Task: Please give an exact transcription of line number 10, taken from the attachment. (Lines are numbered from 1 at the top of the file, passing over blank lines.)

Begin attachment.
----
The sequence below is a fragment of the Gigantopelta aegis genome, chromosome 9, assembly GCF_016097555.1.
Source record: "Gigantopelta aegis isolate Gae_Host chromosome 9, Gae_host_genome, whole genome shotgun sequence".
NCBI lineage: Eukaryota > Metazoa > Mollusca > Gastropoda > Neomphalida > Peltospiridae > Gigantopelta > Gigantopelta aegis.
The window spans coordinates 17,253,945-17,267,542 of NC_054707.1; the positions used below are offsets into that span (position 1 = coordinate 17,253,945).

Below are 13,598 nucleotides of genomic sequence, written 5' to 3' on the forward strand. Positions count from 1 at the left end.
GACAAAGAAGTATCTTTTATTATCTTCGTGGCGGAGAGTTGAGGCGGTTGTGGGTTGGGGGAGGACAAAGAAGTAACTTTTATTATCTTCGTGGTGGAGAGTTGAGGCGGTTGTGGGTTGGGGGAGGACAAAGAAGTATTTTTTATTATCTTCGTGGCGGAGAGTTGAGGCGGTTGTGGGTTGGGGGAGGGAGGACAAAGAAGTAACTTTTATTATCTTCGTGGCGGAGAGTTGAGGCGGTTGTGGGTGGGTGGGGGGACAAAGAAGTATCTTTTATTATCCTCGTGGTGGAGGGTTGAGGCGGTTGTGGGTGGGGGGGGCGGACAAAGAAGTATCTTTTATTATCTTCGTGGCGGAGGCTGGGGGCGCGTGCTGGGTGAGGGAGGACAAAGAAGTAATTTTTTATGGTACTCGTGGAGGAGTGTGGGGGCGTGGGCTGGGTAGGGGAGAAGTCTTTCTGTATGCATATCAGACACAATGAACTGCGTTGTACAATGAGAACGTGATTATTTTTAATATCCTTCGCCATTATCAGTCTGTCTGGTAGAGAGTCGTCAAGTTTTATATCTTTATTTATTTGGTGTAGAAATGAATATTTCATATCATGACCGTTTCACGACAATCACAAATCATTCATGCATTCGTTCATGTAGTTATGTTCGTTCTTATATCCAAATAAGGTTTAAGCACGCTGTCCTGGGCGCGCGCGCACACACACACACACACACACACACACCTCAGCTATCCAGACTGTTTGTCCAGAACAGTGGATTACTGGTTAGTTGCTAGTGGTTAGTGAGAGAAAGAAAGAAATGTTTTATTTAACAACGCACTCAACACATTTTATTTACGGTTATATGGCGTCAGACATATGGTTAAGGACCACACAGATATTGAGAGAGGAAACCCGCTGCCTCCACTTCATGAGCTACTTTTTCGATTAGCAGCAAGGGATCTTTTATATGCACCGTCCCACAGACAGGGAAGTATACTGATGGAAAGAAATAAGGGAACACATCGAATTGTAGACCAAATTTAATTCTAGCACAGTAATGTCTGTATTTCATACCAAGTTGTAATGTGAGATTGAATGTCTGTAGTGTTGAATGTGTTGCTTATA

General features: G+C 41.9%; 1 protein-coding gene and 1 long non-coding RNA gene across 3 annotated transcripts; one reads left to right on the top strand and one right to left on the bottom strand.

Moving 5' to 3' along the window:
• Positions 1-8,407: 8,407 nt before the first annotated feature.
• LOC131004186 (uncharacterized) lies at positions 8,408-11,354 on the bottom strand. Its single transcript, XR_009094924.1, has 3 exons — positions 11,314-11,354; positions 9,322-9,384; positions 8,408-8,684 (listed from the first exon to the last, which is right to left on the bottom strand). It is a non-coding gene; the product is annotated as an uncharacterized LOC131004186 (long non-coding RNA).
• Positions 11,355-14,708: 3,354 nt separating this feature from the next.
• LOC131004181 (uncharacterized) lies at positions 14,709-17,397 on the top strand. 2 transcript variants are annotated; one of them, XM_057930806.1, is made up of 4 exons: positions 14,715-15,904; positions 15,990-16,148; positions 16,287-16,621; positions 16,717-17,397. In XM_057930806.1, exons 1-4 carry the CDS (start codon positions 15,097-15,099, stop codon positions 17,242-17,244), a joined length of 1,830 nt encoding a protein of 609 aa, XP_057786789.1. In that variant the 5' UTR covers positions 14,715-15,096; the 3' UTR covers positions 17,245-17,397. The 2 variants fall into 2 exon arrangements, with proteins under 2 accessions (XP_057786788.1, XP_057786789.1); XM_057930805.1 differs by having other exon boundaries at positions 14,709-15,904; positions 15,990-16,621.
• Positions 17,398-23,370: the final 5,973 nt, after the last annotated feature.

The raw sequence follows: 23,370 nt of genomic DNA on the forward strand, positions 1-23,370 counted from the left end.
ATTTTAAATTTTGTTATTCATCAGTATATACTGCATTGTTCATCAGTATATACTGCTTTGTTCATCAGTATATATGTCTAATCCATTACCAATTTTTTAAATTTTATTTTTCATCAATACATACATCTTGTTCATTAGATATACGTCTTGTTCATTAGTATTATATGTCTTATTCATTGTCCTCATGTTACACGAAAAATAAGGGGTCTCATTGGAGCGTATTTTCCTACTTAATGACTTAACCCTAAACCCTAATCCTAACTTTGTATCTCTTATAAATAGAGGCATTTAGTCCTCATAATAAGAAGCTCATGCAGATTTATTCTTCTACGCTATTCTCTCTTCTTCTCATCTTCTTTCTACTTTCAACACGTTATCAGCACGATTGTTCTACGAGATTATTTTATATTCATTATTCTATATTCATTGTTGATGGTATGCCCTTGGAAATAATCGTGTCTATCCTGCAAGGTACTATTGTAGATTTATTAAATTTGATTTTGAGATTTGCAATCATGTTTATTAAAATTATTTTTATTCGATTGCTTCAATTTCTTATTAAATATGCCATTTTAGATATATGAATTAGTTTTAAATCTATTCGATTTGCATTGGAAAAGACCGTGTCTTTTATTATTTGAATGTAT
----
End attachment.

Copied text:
• LOC131004186 (uncharacterized) lies at positions 8,408-11,354 on the bottom strand. Its single transcript, XR_009094924.1, has 3 exons — positions 11,314-11,354; positions 9,322-9,384; positions 8,408-8,684 (listed from the first exon to the last, which is right to left on the bottom strand). It is a non-coding gene; the product is annotated as an uncharacterized LOC131004186 (long non-coding RNA).